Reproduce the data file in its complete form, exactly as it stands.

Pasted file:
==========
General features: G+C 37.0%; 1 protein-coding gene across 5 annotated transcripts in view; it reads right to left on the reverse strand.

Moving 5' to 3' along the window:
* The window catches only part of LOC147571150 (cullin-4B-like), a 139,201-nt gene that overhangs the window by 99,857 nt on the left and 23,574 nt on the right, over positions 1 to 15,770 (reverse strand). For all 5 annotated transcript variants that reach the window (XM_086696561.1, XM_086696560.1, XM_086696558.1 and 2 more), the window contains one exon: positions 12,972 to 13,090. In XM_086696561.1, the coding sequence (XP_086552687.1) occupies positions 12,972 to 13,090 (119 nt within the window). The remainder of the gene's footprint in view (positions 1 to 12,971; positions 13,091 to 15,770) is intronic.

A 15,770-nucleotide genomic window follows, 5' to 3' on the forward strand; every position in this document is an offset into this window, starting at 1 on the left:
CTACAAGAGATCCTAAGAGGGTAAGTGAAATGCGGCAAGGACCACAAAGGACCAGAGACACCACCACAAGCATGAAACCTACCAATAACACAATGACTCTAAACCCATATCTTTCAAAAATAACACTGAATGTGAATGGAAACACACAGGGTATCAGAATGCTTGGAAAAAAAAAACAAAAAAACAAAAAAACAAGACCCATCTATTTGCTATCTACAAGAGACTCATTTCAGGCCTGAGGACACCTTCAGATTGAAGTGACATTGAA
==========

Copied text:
General features: G+C 37.0%; 1 protein-coding gene across 5 annotated transcripts in view; it reads right to left on the reverse strand.

Moving 5' to 3' along the window:
* The window catches only part of LOC147571150 (cullin-4B-like), a 139,201-nt gene that overhangs the window by 99,857 nt on the left and 23,574 nt on the right, over positions 1 to 15,770 (reverse strand). For all 5 annotated transcript variants that reach the window (XM_086696561.1, XM_086696560.1, XM_086696558.1 and 2 more), the window contains one exon: positions 12,972 to 13,090. In XM_086696561.1, the coding sequence (XP_086552687.1) occupies positions 12,972 to 13,090 (119 nt within the window). The remainder of the gene's footprint in view (positions 1 to 12,971; positions 13,091 to 15,770) is intronic.

A 15,770-nucleotide genomic window follows, 5' to 3' on the forward strand; every position in this document is an offset into this window, starting at 1 on the left:
CTACAAGAGATCCTAAGAGGGTAAGTGAAATGCGGCAAGGACCACAAAGGACCAGAGACACCACCACAAGCATGAAACCTACCAATAACACAATGACTCTAAACCCATATCTTTCAAAAATAACACTGAATGTGAATGGAAACACACAGGGTATCAGAATGCTTGGAAAAAAAAAACAAAAAAACAAAAAAACAAGACCCATCTATTTGCTATCTACAAGAGACTCATTTCAGGCCTGAGGACACCTTCAGATTGAAGTGACATTGAA